"Where is that bead that was on your brow?"
The wrestler is surprised and answers:
"O great teacher and doctor! Has not the bead on my brow got lost? Where could the bead be now? Is this not a miracle [that you know about it]?"
He is worried and weeps. Then, the doctor pacifies the wrestler:
"Do not be over-concerned. When you fought, the gem entered your body. It is now under your skin and can be seen, looming up. As you fought, the poison of anger so burned that the gem got into your body and you did not feel it."
But the wrestler does not believe the doctor’s words.
"If it is under my skin, how is it that it does not come out because of the impure pus and blood? If it is in my sinews, we cannot possibly see it. Why do you mean to cheat me?"
Then, the doctor takes up a mirror and holds it in front of the wrestler’s face. The gem appears clearly in the mirror. The wrestler sees it, is surprised and is all wonder. It is like that. O good man! The case is the same with all beings. They do not come near to a good teacher of the Way. So, they cannot see the Buddha-Nature which is within, even though they possess it. And they are reigned over by greed, lust, anger, and ignorance. So they fall into the realms of hell, animals, hungry ghosts, asuras, candalas, and get born in such various houses as Kshatriya, Brahmin, Vaishya and Sudra.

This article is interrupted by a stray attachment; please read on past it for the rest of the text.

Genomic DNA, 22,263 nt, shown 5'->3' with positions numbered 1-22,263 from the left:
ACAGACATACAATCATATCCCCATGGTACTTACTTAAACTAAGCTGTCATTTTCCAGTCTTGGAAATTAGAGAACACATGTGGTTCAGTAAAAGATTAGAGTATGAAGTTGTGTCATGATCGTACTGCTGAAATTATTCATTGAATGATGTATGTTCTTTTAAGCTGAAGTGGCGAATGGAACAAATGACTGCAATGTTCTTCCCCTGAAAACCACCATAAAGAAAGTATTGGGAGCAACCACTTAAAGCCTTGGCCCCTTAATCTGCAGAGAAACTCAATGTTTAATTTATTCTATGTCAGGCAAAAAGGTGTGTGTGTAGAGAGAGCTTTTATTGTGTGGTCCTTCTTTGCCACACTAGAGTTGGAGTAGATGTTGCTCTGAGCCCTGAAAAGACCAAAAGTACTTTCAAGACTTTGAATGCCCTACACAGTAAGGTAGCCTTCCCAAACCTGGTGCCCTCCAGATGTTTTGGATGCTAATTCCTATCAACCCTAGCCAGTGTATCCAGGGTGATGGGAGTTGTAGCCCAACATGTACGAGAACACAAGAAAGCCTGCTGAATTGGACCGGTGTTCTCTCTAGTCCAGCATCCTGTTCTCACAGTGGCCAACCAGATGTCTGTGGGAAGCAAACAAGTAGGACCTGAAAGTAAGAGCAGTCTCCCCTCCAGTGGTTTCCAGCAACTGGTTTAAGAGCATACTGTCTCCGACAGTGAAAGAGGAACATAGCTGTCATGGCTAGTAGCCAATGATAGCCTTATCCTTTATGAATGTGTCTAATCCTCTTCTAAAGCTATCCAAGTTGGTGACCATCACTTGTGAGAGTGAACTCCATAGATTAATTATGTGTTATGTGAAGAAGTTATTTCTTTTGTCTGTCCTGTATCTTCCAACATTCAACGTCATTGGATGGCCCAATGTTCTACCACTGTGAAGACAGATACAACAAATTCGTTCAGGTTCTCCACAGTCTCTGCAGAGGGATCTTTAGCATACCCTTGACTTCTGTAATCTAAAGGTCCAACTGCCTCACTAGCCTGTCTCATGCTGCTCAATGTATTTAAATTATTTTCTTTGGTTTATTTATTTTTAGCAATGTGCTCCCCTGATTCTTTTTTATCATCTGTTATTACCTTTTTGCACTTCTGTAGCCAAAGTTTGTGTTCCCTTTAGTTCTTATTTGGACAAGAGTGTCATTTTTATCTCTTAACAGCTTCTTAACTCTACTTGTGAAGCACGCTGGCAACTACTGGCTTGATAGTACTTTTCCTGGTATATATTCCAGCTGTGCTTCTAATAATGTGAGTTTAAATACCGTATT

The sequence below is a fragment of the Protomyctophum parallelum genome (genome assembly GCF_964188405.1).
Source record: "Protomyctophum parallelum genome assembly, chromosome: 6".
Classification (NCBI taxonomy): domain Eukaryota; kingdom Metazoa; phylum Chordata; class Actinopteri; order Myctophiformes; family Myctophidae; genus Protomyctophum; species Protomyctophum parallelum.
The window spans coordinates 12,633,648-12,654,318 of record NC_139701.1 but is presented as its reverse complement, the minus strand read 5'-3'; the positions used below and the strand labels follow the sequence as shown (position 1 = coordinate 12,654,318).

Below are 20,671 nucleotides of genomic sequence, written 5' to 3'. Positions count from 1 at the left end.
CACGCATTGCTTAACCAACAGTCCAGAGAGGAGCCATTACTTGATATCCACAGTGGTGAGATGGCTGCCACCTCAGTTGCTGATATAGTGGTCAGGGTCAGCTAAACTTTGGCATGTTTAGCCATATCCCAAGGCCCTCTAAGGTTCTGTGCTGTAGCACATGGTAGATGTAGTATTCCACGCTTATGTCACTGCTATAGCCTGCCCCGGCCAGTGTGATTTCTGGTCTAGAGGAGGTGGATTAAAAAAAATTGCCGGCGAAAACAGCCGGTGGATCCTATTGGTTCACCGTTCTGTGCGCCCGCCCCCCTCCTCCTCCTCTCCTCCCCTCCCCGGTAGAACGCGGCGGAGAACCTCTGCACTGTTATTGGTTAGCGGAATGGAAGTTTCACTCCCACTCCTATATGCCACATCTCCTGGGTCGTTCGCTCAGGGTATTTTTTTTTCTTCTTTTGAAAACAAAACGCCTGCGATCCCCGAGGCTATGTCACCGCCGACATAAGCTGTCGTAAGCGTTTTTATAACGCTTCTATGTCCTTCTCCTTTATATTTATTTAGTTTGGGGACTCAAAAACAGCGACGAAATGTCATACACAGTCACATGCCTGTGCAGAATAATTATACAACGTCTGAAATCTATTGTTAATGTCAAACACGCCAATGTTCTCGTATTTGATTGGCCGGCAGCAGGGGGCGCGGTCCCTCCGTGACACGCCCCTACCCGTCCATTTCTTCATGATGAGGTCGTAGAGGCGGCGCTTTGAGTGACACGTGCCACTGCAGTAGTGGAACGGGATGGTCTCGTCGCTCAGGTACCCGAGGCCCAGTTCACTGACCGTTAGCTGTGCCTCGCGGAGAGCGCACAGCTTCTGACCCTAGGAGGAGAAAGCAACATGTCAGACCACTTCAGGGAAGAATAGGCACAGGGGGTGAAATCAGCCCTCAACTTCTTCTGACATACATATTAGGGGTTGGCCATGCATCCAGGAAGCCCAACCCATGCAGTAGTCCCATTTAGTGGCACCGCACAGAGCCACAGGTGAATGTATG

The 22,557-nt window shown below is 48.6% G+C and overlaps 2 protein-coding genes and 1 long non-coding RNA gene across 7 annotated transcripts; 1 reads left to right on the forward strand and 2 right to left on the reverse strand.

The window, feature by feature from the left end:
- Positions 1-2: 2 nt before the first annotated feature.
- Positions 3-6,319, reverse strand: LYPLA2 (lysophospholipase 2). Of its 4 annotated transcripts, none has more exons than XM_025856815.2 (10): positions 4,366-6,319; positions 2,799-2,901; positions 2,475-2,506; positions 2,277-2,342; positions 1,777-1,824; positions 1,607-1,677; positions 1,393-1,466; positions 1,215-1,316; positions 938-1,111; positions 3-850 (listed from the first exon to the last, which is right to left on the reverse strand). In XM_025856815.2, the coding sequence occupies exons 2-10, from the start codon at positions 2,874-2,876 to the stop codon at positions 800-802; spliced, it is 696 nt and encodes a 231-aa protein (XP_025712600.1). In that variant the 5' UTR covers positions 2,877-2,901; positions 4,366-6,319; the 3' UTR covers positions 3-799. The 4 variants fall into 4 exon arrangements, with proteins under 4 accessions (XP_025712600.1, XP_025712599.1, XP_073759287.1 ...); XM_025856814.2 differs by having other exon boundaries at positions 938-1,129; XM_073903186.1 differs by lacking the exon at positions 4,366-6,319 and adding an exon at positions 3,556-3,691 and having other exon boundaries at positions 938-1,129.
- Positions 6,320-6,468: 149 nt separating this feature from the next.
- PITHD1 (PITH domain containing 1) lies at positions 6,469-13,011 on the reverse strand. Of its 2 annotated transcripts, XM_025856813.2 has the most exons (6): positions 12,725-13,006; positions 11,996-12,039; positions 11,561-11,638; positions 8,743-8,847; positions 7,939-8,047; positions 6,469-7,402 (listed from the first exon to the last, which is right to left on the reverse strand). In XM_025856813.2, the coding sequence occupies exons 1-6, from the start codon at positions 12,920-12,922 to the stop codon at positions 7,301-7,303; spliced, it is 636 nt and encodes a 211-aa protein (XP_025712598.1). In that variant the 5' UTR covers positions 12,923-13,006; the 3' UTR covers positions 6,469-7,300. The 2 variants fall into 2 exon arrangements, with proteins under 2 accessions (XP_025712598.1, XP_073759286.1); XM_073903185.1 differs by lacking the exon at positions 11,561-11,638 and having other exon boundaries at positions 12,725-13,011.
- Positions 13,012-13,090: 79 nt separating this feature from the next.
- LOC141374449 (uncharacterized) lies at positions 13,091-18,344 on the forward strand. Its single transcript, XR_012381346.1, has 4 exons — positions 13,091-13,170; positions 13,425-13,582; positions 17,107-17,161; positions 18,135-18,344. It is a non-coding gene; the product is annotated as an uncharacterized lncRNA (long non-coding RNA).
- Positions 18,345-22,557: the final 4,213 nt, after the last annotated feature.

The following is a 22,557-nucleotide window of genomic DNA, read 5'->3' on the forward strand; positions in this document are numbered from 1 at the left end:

The karma generated by the mind leads a person, though born a human, into such lives as a cripple, lame, deaf, blind or dumb person, and to the 25 existences, where such as greed, lust, anger and ignorance reign over the mind, and the person is unable to know of the presence of the Buddha-Nature. The wrestler says that the gem has gone away, even though it is [actually] in his body. The same with beings, too. Not having come into contact with a good teacher of the Way, they do not know the Tathagata’s hidden treasure and do not study selflessness.
For example, even when a person is told of the unholy self, he cannot know the true quality of the Self. The same is true of my disciples. As they do not befriend a good teacher of the Way, they practise non-Self and do not know where it [Self] is. They do not know the true nature of selflessness. How, then, could they know the true nature of the Self itself?